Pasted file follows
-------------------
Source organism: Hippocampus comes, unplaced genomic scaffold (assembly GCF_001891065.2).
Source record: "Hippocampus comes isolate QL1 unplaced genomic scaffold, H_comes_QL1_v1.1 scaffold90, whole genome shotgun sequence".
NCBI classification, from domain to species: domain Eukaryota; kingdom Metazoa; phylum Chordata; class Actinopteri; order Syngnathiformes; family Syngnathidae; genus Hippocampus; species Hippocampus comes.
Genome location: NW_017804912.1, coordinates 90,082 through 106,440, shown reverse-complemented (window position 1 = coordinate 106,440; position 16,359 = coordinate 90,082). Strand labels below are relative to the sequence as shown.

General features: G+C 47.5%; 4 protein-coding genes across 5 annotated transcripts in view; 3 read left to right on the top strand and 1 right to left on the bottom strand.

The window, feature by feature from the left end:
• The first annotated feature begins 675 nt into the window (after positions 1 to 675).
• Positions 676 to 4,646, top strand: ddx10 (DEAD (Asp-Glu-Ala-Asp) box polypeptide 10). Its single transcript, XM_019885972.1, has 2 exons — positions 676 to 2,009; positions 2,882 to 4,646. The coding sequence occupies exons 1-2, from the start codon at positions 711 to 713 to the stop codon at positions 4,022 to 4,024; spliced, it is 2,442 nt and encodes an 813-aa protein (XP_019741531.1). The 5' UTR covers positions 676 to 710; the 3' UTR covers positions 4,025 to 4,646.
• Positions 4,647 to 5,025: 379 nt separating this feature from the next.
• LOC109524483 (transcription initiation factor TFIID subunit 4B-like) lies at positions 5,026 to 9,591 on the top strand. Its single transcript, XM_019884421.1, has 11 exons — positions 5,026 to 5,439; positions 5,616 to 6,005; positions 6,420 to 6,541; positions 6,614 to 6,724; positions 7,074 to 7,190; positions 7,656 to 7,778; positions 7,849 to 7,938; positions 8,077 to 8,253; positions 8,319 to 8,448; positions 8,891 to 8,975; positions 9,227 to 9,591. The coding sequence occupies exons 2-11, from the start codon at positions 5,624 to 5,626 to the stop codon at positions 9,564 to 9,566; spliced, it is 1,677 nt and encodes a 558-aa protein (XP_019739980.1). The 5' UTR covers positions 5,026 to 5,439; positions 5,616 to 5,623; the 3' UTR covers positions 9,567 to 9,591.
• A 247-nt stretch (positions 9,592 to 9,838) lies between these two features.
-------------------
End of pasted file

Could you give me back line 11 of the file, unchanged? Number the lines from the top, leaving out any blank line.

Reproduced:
• A 247-nt stretch (positions 9,592 to 9,838) lies between these two features.